As cold front approaches, temperatures ease slightly

The heat that blanketed much of the U.S. began to ease up Sunday as temperatures from the Midwest to the East Coast dropped from highs above 100 degrees down to the 90s.

Cooler air swept southward in the eastern half of the country, bringing down some temperatures by 15 or more degrees from Saturday’s highs, which topped 100 in cities including Philadelphia, Washington, St. Louis, Indianapolis and Louisville, Ky.

For many areas, the cooler temperatures were ushered in by thunderstorms that knocked out power to thousands. In New Jersey, strong, fast-moving storms knocked out power to nearly 70,000 on Saturday night.

The heat of the past several days has also been blamed for at least 35 deaths. A 4-month-old girl died and a 16-month-old girl was hospitalized in suburban Indianapolis after both were found trapped in cars during 105-degree heat Saturday.

Deaths have also been reported by authorities in Illinois, Maryland, Ohio, Pennsylvania, Tennessee and Wisconsin.

KRYMSK, Russia

President orders inquiry into deaths caused by flood

Russia’s president moved quickly to address anger over the deaths of at least 171 people in severe flooding Saturday in the Black Sea region.

Vladimir Putin flew to the region and ordered the head of Russia’s investigative agency to establish whether enough had been done to warn people about the floods. Federal prosecutors also said they were investigating whether the population had been properly protected from “natural and technological catastrophes.”

Russia has seen a series of natural and man-made disasters in recent years, many of them blamed on aging infrastructure or lax safety rules.

Torrential rains dropped up to a foot of water in less than 24 hours.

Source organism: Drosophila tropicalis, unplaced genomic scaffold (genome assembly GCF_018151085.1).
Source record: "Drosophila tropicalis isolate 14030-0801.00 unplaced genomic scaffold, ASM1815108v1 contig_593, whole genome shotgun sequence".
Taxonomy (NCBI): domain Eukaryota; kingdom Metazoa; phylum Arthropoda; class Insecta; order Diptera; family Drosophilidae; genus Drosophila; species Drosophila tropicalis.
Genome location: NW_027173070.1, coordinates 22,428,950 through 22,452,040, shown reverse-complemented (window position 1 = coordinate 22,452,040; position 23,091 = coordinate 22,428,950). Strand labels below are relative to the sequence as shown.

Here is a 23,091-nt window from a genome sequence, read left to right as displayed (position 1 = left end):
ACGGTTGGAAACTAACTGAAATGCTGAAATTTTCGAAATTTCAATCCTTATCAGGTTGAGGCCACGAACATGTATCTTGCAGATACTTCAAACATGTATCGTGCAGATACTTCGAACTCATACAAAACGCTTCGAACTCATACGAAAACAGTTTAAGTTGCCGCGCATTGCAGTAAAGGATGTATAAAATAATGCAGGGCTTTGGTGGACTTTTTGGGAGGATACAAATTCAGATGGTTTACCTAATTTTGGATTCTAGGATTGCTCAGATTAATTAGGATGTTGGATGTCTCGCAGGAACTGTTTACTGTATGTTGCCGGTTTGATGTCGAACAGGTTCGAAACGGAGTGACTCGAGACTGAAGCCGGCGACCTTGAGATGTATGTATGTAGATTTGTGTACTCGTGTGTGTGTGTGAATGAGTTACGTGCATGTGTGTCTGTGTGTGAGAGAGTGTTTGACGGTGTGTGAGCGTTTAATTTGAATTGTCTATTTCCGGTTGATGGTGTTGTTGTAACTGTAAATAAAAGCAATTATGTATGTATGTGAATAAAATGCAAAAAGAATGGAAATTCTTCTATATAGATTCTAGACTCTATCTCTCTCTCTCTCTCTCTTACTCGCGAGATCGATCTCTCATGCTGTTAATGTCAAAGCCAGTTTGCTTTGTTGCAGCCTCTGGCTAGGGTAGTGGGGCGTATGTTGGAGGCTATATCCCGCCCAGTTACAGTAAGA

The water rushed into Krymsk with such speed and volume that residents said they suspected water had been intentionally released from a reservoir in the mountains above.

Local officials denied this. Federal investigators, however, acknow-ledged Sunday that water had been released naturally from the reservoir, but they insisted it did not cause the flooding and the dam had not been breached. They said the problem was the heavy and sudden rainfall.


Russian leaders rebuked over lawyer-crusader’s death

An international body devoted to security and democracy chided Russia — one of its 56 members — on its human rights record Sunday and urged governments to impose sanctions by banning visas and freezing the assets of Russians connected to the death of a crusading lawyer.

Sen. John McCain, R-Ariz., representing the United States at the Parliamentary Assembly of the Organization for Security and Cooperation in Europe, which was convened in Monaco, spoke urgently in favor of the resolution approved Sunday, calling Sergei Magnitsky’s death an example of pervasive and systemic corruption in Russia.

Magnitsky was working for an American law firm in Moscow, advising the Hermitage Capital investment company on tax issues, when he uncovered a $230 million tax fraud.

After he accused tax officials and police investigators of the crime, Magnitsky was arrested and charged. He died in 2009 at the age of 37 after a year in pretrial detention, having been denied medical care and showing signs of having been beaten. “Not one person has been held responsible,” McCain said.

Russia argued that an investigation of Magnitsky’s death was very much under way and that the sanctions amounted to conviction by public opinion rather than by a court of law. But an overwhelming show of hands supported the resolution.

— From news service reports